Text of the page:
A U.S. District Court for the District of Columbia issued a Memorandum Opinion last week, ruling whether some initiatives undertaken by the Department of Housing and Urban Development (HUD) in response to the Bennett and Plunkett non-borrowing spouse cases could be considered arbitrary.
Specifically, the court touched on HUD’s Mortgagee Optional Election (MOE) program, its ability to analyze the possibility of delaying a foreclosure until a Home Equity Conversion Mortgage (HECM) reaches 98% of its maximum value and whether it can be compelled to take assignment of the four loans represented in the lawsuit, according to a weekly report front he National Reverse Mortgage Lenders Association (NMRLA).
In each of the lawsuits—the first of which originated in 2011—the plaintiffs, all of whom were surviving non-borrowing spouses, claimed HUD violated the Administrative Procedure Act (APA) by failing to protect the rights of non-borrowing spouses.
Specifically, plaintiffs based their case on language included in a subsection of the APA, which stated “the term ‘homeowner’ includes the spouse of the homeowner,” when referring to the loan obligation being deferred until the homeowner’s death.
The Court agreed, holding that the only plausible construction of the subsection was that the loan obligation should be deferred until the homeowner’s and the spouse’s death.
In June, former HUD Commissioner Carol Galante concluded that the agency was not required to provide any relief as a result of Bennett II to any non-borrower surviving spouse, including the four named plaintiffs in the Plunkett case.
The former commissioner, however, did introduce the MOE as an alternative remedy, expressly stating that the MOE applied “only with respect to the four Plaintiffs as well as the two Plaintiffs in the Bennett case.”
To be eligible for the MOE, five criteria must be met among the surviving non-borrowing spouse plaintiffs, including having been married to the borrower at the time of loan origination and until the borrower’s death; the plaintiff must have title to property or a legal right to remain on the property at the date of the election; the loan cannot be in default for any reason other than the death of the borrower at the date of election.
Additionally, there can be no allegations or claims that would invalidate the loan or any such claims must be resolved in favor of the mortgagee; and the non-borrowing spouse must have had a principal limit factor (PLF) greater than or equal to the PLF of the HECM borrower spouse at the date of origination, or the non-borrowing spouses current PLF is greater than the current unpaid principal balance.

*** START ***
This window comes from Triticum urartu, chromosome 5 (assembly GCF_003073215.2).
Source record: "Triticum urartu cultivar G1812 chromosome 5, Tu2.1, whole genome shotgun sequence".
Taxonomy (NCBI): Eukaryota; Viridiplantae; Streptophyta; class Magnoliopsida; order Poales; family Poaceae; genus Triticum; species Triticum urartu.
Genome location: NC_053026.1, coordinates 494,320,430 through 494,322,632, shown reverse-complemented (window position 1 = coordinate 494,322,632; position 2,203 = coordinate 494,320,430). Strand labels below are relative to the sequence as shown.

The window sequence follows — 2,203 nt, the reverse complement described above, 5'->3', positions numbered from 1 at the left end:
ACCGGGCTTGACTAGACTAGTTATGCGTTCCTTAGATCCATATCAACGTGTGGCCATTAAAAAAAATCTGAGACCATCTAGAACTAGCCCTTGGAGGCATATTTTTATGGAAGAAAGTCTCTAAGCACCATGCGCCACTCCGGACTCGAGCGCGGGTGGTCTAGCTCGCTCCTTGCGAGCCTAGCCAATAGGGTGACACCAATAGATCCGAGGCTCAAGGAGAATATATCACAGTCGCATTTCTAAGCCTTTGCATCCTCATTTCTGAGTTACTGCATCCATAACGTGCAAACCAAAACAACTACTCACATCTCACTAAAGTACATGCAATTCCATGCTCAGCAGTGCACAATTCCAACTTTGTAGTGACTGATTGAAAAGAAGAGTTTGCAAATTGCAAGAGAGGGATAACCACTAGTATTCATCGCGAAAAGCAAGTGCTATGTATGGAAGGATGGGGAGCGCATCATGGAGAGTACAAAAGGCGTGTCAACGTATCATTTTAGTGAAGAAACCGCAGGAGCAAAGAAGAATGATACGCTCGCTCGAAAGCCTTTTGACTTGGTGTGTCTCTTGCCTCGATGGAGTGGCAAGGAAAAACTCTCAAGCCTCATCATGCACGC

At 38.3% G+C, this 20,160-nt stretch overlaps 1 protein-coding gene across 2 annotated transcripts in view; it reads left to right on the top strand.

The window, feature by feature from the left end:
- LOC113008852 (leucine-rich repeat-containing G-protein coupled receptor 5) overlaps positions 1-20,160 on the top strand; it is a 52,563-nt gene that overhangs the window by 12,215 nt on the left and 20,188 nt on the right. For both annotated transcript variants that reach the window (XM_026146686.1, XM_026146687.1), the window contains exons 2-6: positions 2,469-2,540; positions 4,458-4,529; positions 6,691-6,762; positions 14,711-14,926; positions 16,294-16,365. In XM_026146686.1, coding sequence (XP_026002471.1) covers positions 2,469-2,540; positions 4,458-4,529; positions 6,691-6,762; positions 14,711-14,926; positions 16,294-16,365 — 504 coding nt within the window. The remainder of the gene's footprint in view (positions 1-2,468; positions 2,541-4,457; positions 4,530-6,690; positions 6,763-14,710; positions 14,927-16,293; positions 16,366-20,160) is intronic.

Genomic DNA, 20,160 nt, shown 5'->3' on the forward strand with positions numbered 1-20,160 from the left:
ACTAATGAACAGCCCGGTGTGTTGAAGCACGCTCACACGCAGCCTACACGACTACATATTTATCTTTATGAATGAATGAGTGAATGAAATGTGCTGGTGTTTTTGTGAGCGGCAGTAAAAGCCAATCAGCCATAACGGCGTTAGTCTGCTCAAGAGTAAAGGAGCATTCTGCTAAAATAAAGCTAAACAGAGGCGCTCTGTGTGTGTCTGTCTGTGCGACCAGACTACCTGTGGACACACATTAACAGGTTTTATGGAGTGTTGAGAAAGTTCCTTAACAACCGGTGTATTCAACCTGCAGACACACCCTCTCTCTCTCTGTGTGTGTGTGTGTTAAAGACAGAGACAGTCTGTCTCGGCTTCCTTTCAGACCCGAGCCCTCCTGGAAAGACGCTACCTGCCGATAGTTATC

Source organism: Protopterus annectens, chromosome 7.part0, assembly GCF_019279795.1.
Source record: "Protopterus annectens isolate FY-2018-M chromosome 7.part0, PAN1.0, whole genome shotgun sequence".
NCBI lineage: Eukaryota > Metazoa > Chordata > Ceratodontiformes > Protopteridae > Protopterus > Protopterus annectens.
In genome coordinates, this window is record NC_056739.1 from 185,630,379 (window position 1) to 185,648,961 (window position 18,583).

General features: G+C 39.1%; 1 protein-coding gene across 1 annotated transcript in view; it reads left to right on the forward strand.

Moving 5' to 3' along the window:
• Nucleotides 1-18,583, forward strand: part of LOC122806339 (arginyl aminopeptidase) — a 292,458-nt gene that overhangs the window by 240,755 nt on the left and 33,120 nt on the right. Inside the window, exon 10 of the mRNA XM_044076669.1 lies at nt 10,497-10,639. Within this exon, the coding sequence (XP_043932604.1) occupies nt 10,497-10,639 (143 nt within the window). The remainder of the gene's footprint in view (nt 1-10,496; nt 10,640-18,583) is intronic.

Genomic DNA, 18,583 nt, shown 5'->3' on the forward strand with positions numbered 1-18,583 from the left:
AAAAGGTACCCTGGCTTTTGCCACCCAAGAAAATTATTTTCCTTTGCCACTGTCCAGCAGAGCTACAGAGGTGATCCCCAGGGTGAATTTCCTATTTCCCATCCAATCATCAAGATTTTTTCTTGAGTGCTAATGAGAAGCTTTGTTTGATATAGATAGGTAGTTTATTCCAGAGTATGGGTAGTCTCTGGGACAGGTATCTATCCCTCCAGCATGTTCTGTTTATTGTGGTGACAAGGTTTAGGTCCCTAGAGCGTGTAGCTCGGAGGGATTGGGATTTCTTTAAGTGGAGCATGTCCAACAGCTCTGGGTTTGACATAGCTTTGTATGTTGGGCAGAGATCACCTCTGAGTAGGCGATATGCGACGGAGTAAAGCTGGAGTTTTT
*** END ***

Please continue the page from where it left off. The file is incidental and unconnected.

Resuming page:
Given all the criteria, HUD determined none of the six named plaintiffs was eligible for the MOE.
In the Memorandum Opinion, the Court ruled that HUD’s MOE is not arbitrary and capricious, as the agency had planned to apply the initiative to all non-borrowing spouses via FHA Info #14-34.
“While it is possible that HUD could have accounted for these needed cost savings in other ways, plaintiffs have failed to meet their burden of showing that HUD’s decision to do so was arbitrary and capricious and not merely a policy decision with which they disagree,” the Memorandum states.
The Court also agreed that although the PLF condition of the MOE is difficult to meet, it does not render the MOE program arbitrary and capricious.
To meet the condition of a non-borrowing spouse’s PLF being greater than the current unpaid principal balance, the surviving spouse would need only to pay back some of the loan amount, HUD points out.
“Just because the PLF condition may require surviving spouses to take additional action—and pay additional money to their lenders—in order to be eligible for the MOE, does not cause its inclusion as a condition of the program to be arbitrary and capricious,” the Court stated.
Ultimately, HUD’s use of this hypothetical principal limit puts each plaintiff in the position he or she would have been in “had the private contractual agreement entered into contained terms consistent with Mortgagee Letter 2014-07, rather than the terms the plaintiffs’ respective spouses actually bargained for,” as noted in the Memorandum.
“Doing so protects the viability of the reverse mortgage program, which is a reasonable consideration for HUD,” stated the Court.
View the Memorandum Opinion.
Written by Jason Oliva